description, classification, and preservation or
adopt archival forms such as inventories, boxes,
storage systems, or labels in their work. Addi-
tionally, artists often foreground or interrogate
a particular aspect of the archive such as how
knowledge is organized or the archive’s claim to
authenticity or authority. Contemporary media
artist Walid Raad mobilized almost all of the
above methods in his Atlas Group Archive
(19892004), and similar to Dunye and Leo-
nard, fabricated an archive (including fictitious
archival creators and donors) that considers
relations between memory, history, fact, and fic-
tion evoking Jacques Ranciere’s notion that
the “real must be fictionalized in order to be
thought” (Ranciere, 2004, 38). From 1989
through 2004, Raad and his fictional group of
collaborators, “The Atlas Group,” donated
items to and produced the Atlas Group Archive, a
virtual archive authored by imaginary individu-
als or organizations and comprising manipu-
lated films, photographs, lectures, notebooks,
and essays about real events in contemporary
Lebanese history, with a particular focus on the
Lebanese wars (19751991).
For example, Dr.
Fadl Fakhouri, a ‘well-known’ but fictional
Lebanese historian, deposited a notebook in the
archive containing images of cars of the same
make, model, and color as those used in car
bomb attacks during the Lebanese wars. Here,
the documentary information is factual, but
notes and annotations made by Fakhouri
attached to the images are fictional. Further,
Raad mimicked the organizational logic of
archives by arranging his archive’s materials into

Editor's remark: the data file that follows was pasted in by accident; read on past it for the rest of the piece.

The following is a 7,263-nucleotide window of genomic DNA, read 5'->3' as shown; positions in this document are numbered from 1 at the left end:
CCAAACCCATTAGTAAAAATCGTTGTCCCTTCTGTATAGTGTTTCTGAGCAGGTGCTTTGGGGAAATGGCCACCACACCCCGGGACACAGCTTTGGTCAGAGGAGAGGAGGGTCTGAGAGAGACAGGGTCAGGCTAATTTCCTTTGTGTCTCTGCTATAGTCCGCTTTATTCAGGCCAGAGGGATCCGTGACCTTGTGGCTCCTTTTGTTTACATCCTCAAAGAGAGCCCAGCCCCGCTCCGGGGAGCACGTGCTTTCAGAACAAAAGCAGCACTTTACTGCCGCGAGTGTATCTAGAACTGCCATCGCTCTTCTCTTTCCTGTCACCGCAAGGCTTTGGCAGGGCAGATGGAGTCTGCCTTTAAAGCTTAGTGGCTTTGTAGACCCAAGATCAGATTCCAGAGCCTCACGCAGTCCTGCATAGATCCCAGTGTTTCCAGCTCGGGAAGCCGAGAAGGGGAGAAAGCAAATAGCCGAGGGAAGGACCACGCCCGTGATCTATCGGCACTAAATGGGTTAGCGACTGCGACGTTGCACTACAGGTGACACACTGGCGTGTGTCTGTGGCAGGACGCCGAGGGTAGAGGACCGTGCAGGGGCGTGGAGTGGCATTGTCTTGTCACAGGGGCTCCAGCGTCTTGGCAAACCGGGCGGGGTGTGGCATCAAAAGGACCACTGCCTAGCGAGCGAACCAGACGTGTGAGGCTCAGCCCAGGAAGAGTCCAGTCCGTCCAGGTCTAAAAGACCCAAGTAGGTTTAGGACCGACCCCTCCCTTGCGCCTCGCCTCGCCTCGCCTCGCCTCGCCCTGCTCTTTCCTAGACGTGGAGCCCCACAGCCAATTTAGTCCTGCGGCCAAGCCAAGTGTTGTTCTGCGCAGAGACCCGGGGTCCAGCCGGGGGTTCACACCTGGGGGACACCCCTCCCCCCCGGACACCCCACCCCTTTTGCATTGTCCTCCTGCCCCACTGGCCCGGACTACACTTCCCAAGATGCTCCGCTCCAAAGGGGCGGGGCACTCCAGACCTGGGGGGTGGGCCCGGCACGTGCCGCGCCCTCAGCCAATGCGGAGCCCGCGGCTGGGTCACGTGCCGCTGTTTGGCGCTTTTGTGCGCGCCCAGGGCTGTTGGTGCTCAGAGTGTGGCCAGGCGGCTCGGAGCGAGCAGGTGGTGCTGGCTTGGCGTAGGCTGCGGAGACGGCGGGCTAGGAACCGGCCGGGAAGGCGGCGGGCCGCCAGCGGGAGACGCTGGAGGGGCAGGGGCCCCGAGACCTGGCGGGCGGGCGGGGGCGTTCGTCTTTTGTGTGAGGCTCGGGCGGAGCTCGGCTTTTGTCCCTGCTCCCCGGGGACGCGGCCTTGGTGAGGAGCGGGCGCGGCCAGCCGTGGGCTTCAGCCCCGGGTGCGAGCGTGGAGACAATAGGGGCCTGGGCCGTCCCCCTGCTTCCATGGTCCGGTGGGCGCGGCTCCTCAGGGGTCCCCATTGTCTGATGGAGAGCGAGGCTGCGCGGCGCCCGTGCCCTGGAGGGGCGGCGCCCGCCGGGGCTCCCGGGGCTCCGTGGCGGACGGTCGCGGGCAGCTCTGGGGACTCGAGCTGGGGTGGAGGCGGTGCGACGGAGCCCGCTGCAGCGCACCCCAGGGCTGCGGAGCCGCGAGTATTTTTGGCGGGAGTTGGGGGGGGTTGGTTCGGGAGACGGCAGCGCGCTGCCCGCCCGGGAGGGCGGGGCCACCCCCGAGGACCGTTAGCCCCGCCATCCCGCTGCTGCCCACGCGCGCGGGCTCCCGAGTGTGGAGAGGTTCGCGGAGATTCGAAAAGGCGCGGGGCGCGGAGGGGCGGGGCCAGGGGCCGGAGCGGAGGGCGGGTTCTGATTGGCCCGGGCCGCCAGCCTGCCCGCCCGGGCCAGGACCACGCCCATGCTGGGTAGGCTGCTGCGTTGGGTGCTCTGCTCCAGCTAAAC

three fonds or groups, each with accompanying
text establishing their provenance. Raad dis-
seminated the archive online, in a series of pub-
lications, and through lecture-performances in
museums such as the 2002 Whitney Biennial.
Artists also juxtapose or blend the ‘unofficial’
with the ‘official’ by incorporating collected objects
or personal items into archives. Installation artists
Susan Hiller and Sophie Calle both used this
approach in two separate art installations at the
Freud Museum in London (Sigmund Freud’s last
home that contains his library and art collection,
artifacts, souvenirs, andfamilyfurniture).For
example, in From the Freud Museum (1994), Hiller
put materials from Freud’s collections together
with items she had collected, “rubbish, discards,
fragments, trivia and reproductions which
seemed to carry an aura of memory” (Hiller,
2000, Afterward). One such piece from this
installation is Journey, which contains a photocopy
of an image from Freud’s art collection in combi-
nation with fossils Hiller found in the desert near
Mt. Sinai. Calle, on the other hand, in her instal-
lation entitled, Appointment With Sigmund Freud
(1998), placed among Freud’s artifacts a wig, let-
ters from a lover, and a wedding photograph, and
laid her wedding dress across Freud’s couch. By
bringing their own stories into Freud’s archives